semantics. Simply because to be usable it'd either have to degrade to alias, or
 grow into... uh, I don't know, struct? delete keyword is in the same pool: to
 be practical it either has to be mandatory, or go away into some land where it
 actually matters (i.e. custom allocators).
 
 Besides being useful, there is _zero_ real arguments against delete except
 Andrei's (who is essentially saying that delete contradicts his subjective
 views about nice and good code - I tried to figure some grounds and failed, he
 essentially repeats like in case of typedef that the feature is 'bad').

I'll repeat my argument from above just in case you "nonsensed" it: most of the users get memory management wrong. Yet it is them who write most of the software.

If you are stupid enough to not understand memory management and system level, then don't write code in for it. Some people do, and it is important for them. D is system language, this is written in main page, TDPL by Andrei and often highlighted by Walter (like saying that system language should have asm) The real problem is that some uninformed users sometimes offer to remove the feature (or change the language in general case) because it is 'bad', 'not type safe', is not 'fancy'. These uninformed users, typically lack experience or come into language recently, do not know difference between language and library, but do like to post wordy messages with empty meaning to look smart. On surface, their proposals looks reasonable, but because nobody investigates the issue deeply or forgets about some corner case, their naive proposals result into compounding problems. -- Configure issuemail: https://d.puremagic.com/issues/userprefs.cgi?tab=email ------- You are receiving this mail because: -------
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yebblies <yebblies gmail.com> changed:

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--- Comment #7 from yebblies <yebblies gmail.com> 2014-01-20 22:56:15 EST ---
(In reply to comment #6)
 
 Does not matter. It is used sometimes. Because the feature is used rarely is
 not a valid reason to drop it. The language design is consistent not when there
 is nothing to add, but nothing to drop.
 

That is the second most important reason to remove a feature.
 
 Being likely to get it wrong is not a reason to remove feature.
 

And this is the most important reason. If you're going to be arrogant and rude, you could at least be correct. -- Configure issuemail: https://d.puremagic.com/issues/userprefs.cgi?tab=email ------- You are receiving this mail because: -------
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--- Comment #8 from Stanislav Blinov <stanislav.blinov gmail.com> 2014-01-20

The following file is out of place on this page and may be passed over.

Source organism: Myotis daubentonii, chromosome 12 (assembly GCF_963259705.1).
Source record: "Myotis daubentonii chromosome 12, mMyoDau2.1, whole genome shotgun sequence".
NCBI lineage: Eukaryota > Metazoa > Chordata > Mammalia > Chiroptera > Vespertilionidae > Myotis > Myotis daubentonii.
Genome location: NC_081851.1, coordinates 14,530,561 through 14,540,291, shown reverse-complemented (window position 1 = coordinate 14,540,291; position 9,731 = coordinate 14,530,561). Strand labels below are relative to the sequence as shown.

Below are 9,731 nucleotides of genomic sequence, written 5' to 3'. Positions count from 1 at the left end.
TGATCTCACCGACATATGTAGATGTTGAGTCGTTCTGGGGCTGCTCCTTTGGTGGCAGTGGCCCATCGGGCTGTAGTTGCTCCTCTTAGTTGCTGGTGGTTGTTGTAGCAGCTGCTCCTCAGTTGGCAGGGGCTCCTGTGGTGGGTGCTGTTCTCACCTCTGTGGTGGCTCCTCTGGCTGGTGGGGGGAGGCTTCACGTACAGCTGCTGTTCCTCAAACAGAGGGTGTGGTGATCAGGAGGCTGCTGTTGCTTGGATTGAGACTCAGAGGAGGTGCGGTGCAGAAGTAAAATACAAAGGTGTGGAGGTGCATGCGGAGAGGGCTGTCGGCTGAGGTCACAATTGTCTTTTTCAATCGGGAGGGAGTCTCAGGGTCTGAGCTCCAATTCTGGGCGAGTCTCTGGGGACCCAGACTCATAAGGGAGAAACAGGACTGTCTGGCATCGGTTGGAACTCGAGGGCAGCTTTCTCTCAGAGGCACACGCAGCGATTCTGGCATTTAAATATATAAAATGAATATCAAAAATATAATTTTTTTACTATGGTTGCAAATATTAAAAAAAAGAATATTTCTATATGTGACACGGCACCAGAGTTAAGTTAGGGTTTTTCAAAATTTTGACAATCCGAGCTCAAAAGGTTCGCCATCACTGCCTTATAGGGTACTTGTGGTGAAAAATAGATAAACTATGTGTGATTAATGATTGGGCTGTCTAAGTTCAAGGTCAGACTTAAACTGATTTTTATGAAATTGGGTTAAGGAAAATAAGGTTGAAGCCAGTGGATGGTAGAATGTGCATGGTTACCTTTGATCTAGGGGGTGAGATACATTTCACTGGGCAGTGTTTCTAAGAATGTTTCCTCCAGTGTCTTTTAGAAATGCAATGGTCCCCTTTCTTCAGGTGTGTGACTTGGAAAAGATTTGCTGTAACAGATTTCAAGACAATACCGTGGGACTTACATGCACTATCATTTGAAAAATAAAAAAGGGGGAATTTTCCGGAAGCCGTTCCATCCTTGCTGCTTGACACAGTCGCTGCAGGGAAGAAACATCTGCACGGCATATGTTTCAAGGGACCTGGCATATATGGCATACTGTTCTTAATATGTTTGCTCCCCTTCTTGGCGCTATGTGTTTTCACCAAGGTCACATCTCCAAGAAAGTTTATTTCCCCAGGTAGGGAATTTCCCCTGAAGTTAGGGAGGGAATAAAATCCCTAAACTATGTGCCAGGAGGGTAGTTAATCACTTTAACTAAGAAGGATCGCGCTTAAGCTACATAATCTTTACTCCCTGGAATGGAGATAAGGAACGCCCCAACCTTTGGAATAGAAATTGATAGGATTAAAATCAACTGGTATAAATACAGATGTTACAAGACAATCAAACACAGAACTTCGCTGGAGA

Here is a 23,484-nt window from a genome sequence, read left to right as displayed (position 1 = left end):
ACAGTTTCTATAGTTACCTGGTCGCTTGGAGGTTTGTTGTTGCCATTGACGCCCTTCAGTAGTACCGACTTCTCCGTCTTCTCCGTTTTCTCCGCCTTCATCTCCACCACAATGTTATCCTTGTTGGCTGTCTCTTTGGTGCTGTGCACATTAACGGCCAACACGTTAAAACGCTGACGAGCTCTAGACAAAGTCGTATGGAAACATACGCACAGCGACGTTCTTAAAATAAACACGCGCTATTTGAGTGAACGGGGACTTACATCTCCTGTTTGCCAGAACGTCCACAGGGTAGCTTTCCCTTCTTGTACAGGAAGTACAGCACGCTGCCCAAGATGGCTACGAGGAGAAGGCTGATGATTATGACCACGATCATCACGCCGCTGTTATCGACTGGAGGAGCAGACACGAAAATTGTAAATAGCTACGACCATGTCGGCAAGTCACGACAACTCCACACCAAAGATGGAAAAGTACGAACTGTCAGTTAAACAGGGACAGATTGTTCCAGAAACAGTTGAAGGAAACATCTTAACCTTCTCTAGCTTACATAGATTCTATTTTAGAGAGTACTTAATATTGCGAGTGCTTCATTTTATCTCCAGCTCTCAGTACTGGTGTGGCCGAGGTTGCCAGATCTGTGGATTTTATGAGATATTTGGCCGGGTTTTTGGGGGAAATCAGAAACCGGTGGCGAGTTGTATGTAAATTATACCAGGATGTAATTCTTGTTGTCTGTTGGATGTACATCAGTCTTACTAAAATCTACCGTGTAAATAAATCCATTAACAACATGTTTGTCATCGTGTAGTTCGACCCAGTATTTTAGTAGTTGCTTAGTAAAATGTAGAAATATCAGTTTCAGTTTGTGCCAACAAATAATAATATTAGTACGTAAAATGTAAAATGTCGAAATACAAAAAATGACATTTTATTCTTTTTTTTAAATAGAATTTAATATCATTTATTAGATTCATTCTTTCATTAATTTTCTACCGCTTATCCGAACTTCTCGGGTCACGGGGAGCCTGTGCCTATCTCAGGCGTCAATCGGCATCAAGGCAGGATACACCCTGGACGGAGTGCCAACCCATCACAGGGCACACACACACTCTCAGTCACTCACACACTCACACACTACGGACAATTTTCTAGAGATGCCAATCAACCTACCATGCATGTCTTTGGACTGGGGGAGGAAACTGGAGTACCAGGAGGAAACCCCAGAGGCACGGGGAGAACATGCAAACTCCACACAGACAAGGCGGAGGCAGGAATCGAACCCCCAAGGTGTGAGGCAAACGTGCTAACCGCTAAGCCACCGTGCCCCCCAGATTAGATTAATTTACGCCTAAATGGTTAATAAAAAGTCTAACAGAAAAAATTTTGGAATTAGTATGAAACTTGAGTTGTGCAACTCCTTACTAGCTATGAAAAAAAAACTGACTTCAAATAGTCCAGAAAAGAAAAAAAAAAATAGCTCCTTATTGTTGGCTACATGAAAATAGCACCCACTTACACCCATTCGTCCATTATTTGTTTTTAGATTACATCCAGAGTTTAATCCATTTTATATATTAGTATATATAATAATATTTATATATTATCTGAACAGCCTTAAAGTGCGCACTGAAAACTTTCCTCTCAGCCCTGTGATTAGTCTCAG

05:11:52 PST ---
(In reply to comment #6)
 (In reply to comment #5)
 The rest of the message was devoted to how you are confused with
 delete/destroy/clear and that absense of clearity in this issue somehow hurts
 writing code. This is nonsense. There are plenty of non-clarities, lets start
 from sparse spec in dlang.org. What you are saying is like lets burn type
 tuples in dmd and phobos because someone is confused between them. 

Please don't put words into my mouth. If it is so necessary to clarify, I will do so: I was referring to the situation with "virtually deprecated" features in D. The ones that are going away, but haven't yet. Because there are no alternatives, no library replacements, no clear solutions, etc. The situation with "delete" is one of them. How do you propose to write libraries and programs in a systems language when it's not clearly defined?
 Are you writing custom memory managers all day long? Or once a month, once a
 year?

Does not matter. It is used sometimes. Because the feature is used rarely is not a valid reason to drop it. The language design is consistent not when there is nothing to add, but nothing to drop.

Which means that everything that *does* have to be to be dropped... has to be dropped. // Code cut out
 
 void main()
 {
   byte[16] b;
   B b1 = new B(b.ptr);
 }
 
 // as class alocated on stack
 
 Add to this nice manual memory management and inability of destroy() to release
 memory and you have good reasons not to drop delete. By the way, as I keep
 saying, there are exactly zero good reasons to drop delete.

I am sorry, but that example is (a) contrived, (b) unsafe, and (c) if I am not mistaken, already has a library implementation. And (d) it looks like (using Andrei's terminology) "C+", only in D; in other words, has little to do with the language being discussed.
 Strictly from a user's point of view, there is no need for delete keyword in a
 garbage-collected language. None. By definition.

Nope. D is advertized as free from garbage collection, so it should support memory management.